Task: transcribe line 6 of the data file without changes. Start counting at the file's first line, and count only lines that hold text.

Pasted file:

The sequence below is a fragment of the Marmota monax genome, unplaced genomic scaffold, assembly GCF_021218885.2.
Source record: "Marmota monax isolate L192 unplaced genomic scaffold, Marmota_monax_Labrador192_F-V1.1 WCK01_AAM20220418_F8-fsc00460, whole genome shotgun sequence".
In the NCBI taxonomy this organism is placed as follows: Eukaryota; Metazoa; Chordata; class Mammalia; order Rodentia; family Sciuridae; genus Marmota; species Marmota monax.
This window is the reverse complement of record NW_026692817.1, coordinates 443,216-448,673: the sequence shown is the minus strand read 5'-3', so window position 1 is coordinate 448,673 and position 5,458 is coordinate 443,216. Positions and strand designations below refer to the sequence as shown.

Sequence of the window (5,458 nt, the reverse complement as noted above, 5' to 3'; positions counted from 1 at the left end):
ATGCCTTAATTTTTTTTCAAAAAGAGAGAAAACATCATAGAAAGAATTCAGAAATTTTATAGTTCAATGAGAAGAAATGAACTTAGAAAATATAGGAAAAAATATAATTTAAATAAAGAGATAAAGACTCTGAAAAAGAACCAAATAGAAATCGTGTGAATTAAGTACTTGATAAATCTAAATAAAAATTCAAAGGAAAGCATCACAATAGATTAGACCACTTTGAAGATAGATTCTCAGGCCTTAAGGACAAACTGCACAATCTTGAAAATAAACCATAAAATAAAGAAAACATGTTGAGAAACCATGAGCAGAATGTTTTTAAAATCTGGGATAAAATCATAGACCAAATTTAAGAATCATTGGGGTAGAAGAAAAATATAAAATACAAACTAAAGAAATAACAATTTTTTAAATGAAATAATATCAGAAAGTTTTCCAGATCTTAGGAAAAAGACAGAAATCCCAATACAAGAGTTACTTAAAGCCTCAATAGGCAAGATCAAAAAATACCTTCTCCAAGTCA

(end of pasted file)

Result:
ATGCCTTAATTTTTTTTCAAAAAGAGAGAAAACATCATAGAAAGAATTCAGAAATTTTATAGTTCAATGAGAAGAAATGAACTTAGAAAATATAGGAAAAAATATAATTTAAATAAAGAGATAAAGACTCTGAAAAAGAACCAAATAGAAATCGTGTGAATTAAGTACTTGATAAATCTAAATAAAAATTCAAAGGAAAGCATCACAATAGATTAGACCACTTTGAAGATAGATTCTCAGGCCTTAAGGACAAACTGCACAATCTTGAAAATAAACCATAAAATAAAGAAAACATGTTGAGAAACCATGAGCAGAATGTTTTTAAAATCTGGGATAAAATCATAGACCAAATTTAAGAATCATTGGGGTAGAAGAAAAATATAAAATACAAACTAAAGAAATAACAATTTTTTAAATGAAATAATATCAGAAAGTTTTCCAGATCTTAGGAAAAAGACAGAAATCCCAATACAAGAGTTACTTAAAGCCTCAATAGGCAAGATCAAAAAATACCTTCTCCAAGTCA